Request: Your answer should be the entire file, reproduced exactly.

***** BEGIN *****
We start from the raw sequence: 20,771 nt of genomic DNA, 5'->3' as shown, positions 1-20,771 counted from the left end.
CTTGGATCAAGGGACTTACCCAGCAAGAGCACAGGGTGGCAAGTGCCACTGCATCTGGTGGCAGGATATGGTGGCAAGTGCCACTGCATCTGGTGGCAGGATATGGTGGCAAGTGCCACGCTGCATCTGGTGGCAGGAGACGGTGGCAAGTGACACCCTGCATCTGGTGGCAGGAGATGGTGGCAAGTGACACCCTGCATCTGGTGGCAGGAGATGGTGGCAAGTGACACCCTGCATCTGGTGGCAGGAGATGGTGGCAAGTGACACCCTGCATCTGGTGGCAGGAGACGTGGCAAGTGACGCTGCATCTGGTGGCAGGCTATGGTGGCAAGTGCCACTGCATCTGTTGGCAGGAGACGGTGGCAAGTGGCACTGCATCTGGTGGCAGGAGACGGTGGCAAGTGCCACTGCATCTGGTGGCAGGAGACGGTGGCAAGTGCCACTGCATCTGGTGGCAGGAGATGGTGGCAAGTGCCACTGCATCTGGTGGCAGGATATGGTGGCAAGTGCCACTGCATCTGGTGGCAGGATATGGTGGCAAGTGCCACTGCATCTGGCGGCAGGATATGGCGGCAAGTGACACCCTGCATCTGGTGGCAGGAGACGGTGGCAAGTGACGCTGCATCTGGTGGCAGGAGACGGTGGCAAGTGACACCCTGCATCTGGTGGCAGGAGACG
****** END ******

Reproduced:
We start from the raw sequence: 20,771 nt of genomic DNA, 5'->3' as shown, positions 1-20,771 counted from the left end.
CTTGGATCAAGGGACTTACCCAGCAAGAGCACAGGGTGGCAAGTGCCACTGCATCTGGTGGCAGGATATGGTGGCAAGTGCCACTGCATCTGGTGGCAGGATATGGTGGCAAGTGCCACGCTGCATCTGGTGGCAGGAGACGGTGGCAAGTGACACCCTGCATCTGGTGGCAGGAGATGGTGGCAAGTGACACCCTGCATCTGGTGGCAGGAGATGGTGGCAAGTGACACCCTGCATCTGGTGGCAGGAGATGGTGGCAAGTGACACCCTGCATCTGGTGGCAGGAGACGTGGCAAGTGACGCTGCATCTGGTGGCAGGCTATGGTGGCAAGTGCCACTGCATCTGTTGGCAGGAGACGGTGGCAAGTGGCACTGCATCTGGTGGCAGGAGACGGTGGCAAGTGCCACTGCATCTGGTGGCAGGAGACGGTGGCAAGTGCCACTGCATCTGGTGGCAGGAGATGGTGGCAAGTGCCACTGCATCTGGTGGCAGGATATGGTGGCAAGTGCCACTGCATCTGGTGGCAGGATATGGTGGCAAGTGCCACTGCATCTGGCGGCAGGATATGGCGGCAAGTGACACCCTGCATCTGGTGGCAGGAGACGGTGGCAAGTGACGCTGCATCTGGTGGCAGGAGACGGTGGCAAGTGACACCCTGCATCTGGTGGCAGGAGACG